Then came the small white hearse and the few carriages. Little Jimmy's brothers and sisters went to the funeral, - the father could not go because of his poverty, and the mother was sick at home.

     And little Jimmy's was only one small life out of the uncounted thousands that have been sacrificed to the demon of intemperance.


"Little Jimmy" is one of the two interpolated stories in the undated but nineteenth century edition of Old Friends and New published in England by Nicholson and Company, London.
     As with 'A Brave Boy', its fellow in what may be a pirated volume, we cannot be certain that it was written by Jewett. In terms of overall style and lay-out, it seems untypical of Jewett's more widely admired work and is at odds with the other stories in the same volume. Nor do these two stories match the narrative unity that Betty Powell finds in the original American edition of the Old Friends and New collection as a whole (Colby Quarterly, June 1998, pp. 150-172). Nonetheless, the question of authorship remains open. It is a debate which web site readers may be able to resolve. Perhaps the original publication of the story can be found..
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Ginx's baby: Ginx's Baby, his Birth and other Misfortunes, A Satire by Edward Jenkins, 1838-1910. Ginx's baby is, as the reference suggests, an unwanted child. WorldCat offers this note on the novel: "Ginx's baby is 'a satire on the struggles of rival sectarians for the religious education of a derelict child.' Dict. nat. biog., 2d Suppl." The novel was first published in London in 1870 and in the United States in 1871, and went through many editions in both countries during the decade. (Research: Betty Rogers and Terry Heller).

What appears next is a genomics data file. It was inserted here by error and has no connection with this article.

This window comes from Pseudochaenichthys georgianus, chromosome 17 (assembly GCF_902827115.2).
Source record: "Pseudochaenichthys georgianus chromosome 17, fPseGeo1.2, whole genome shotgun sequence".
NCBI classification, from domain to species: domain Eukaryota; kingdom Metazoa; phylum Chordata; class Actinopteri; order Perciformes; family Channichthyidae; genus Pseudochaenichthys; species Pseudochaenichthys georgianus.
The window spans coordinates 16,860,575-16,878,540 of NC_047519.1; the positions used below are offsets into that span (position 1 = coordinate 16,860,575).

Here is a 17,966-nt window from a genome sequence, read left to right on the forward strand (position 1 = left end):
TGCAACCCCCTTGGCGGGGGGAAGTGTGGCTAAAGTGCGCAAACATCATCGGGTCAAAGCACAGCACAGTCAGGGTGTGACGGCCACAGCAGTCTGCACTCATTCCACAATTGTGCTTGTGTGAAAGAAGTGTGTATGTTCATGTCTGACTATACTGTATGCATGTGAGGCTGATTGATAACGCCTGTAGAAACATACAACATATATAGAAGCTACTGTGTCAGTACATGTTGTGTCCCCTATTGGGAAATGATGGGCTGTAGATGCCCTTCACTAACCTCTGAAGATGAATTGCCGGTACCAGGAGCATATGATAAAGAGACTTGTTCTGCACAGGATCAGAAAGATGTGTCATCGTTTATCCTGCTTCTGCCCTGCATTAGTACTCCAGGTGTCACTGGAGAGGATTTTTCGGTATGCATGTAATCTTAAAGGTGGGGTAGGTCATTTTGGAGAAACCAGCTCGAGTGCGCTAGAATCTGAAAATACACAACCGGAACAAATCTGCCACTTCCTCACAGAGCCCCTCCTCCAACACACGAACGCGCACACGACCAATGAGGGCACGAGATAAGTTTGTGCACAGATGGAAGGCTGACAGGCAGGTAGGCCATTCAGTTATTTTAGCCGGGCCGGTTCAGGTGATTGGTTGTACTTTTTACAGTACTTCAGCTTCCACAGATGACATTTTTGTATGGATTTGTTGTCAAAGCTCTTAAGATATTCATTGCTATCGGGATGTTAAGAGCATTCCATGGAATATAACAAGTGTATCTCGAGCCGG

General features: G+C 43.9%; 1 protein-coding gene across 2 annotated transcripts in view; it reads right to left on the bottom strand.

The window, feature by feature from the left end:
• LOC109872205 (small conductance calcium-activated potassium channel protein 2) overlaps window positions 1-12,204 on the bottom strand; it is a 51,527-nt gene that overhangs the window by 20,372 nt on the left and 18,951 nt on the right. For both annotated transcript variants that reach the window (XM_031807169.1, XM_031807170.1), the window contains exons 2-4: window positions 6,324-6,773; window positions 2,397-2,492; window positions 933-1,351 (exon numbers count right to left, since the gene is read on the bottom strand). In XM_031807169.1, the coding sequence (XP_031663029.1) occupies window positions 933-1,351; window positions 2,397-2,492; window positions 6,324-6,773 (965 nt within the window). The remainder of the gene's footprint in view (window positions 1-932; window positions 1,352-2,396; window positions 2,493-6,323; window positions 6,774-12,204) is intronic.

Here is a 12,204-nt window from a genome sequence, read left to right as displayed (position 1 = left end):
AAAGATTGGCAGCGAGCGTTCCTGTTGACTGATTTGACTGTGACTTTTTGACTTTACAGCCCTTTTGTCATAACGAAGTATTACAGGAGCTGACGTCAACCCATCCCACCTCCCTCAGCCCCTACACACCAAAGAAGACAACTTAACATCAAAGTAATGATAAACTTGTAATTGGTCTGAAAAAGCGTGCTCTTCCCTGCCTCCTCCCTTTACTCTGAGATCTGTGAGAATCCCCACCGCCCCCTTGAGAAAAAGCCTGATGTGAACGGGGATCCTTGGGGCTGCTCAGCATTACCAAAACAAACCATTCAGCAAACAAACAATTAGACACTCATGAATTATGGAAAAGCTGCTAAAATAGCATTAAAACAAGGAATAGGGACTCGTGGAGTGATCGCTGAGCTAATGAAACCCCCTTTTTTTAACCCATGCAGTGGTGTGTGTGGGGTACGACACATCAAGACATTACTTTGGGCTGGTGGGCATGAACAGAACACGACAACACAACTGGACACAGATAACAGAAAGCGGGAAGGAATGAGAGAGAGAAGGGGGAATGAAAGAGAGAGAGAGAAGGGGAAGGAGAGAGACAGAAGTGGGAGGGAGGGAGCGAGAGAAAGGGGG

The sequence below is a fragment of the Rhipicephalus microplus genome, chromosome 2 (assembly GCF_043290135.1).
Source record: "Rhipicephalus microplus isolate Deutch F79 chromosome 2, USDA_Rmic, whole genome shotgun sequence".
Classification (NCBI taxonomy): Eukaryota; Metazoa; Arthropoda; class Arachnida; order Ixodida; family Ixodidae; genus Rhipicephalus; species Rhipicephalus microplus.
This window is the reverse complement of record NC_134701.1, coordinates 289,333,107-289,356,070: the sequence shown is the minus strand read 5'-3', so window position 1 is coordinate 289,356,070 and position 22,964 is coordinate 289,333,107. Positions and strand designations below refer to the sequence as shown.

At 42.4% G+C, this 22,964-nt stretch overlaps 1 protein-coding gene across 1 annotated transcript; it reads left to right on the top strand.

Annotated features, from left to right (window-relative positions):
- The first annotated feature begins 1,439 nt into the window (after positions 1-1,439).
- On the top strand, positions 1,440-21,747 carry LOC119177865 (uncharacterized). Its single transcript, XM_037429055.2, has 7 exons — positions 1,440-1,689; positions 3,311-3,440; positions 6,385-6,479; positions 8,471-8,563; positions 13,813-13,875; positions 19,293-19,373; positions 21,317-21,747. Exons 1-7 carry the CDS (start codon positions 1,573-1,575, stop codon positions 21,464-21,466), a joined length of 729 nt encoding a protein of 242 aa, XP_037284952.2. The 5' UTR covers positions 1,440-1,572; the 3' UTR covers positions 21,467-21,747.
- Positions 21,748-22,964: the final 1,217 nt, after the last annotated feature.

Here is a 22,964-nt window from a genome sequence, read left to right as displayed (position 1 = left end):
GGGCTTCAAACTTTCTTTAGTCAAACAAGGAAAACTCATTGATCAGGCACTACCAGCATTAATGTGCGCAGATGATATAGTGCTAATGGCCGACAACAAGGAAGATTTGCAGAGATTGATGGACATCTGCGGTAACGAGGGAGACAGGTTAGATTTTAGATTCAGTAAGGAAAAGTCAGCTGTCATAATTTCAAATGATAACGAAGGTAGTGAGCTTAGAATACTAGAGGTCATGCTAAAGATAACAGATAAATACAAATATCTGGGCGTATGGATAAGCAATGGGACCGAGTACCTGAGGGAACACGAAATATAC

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a "row": a row house would be an individual home in a joined row of homes, as opposed to a tenement or building of small apartments, where Jimmy's life probably began. (Research: Terry Heller).
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little Jimmy was sitting on the doorstep of a neighbour: In this English edition, the American spelling is not used. In the contemporary British editions of Jewett's work that were produced by Osgood, McIlvaine and Co., or in co-operation with Houghton Mifflin, the American spelling "neighbor" is commonly retained.
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an area: The relevant OED gloss is a sunken court giving access to a basement, a meaning that dates back to 1649. However, such an area would probably have railings. The Longman Dictionary of the English Language (1984) suggests for 'areaway' a North American usage that may be rather closer to this context i.e. a sunken space providing access, ventilation or light to a cellar or basement.
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Edited and annotated by Graham Frater, Leamington Spa, UK.,